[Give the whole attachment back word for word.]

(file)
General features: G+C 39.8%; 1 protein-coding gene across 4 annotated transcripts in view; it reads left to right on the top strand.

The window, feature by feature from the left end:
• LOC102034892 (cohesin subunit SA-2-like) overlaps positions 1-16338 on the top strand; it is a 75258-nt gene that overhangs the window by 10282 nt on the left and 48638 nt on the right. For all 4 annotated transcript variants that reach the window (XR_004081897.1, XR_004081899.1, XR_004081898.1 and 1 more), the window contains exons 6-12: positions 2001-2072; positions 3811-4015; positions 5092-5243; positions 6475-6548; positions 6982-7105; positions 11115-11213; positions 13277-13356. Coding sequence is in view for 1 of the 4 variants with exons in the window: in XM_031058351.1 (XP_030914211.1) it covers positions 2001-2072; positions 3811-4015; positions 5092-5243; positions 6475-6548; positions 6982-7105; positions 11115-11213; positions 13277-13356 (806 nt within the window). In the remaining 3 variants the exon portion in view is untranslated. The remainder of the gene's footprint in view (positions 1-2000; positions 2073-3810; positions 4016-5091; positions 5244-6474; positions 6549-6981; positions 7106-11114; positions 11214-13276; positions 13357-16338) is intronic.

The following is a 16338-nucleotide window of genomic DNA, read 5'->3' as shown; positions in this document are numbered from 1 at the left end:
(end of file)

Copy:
General features: G+C 39.8%; 1 protein-coding gene across 4 annotated transcripts in view; it reads left to right on the top strand.

The window, feature by feature from the left end:
• LOC102034892 (cohesin subunit SA-2-like) overlaps positions 1-16338 on the top strand; it is a 75258-nt gene that overhangs the window by 10282 nt on the left and 48638 nt on the right. For all 4 annotated transcript variants that reach the window (XR_004081897.1, XR_004081899.1, XR_004081898.1 and 1 more), the window contains exons 6-12: positions 2001-2072; positions 3811-4015; positions 5092-5243; positions 6475-6548; positions 6982-7105; positions 11115-11213; positions 13277-13356. Coding sequence is in view for 1 of the 4 variants with exons in the window: in XM_031058351.1 (XP_030914211.1) it covers positions 2001-2072; positions 3811-4015; positions 5092-5243; positions 6475-6548; positions 6982-7105; positions 11115-11213; positions 13277-13356 (806 nt within the window). In the remaining 3 variants the exon portion in view is untranslated. The remainder of the gene's footprint in view (positions 1-2000; positions 2073-3810; positions 4016-5091; positions 5244-6474; positions 6549-6981; positions 7106-11114; positions 11214-13276; positions 13357-16338) is intronic.

The following is a 16338-nucleotide window of genomic DNA, read 5'->3' as shown; positions in this document are numbered from 1 at the left end: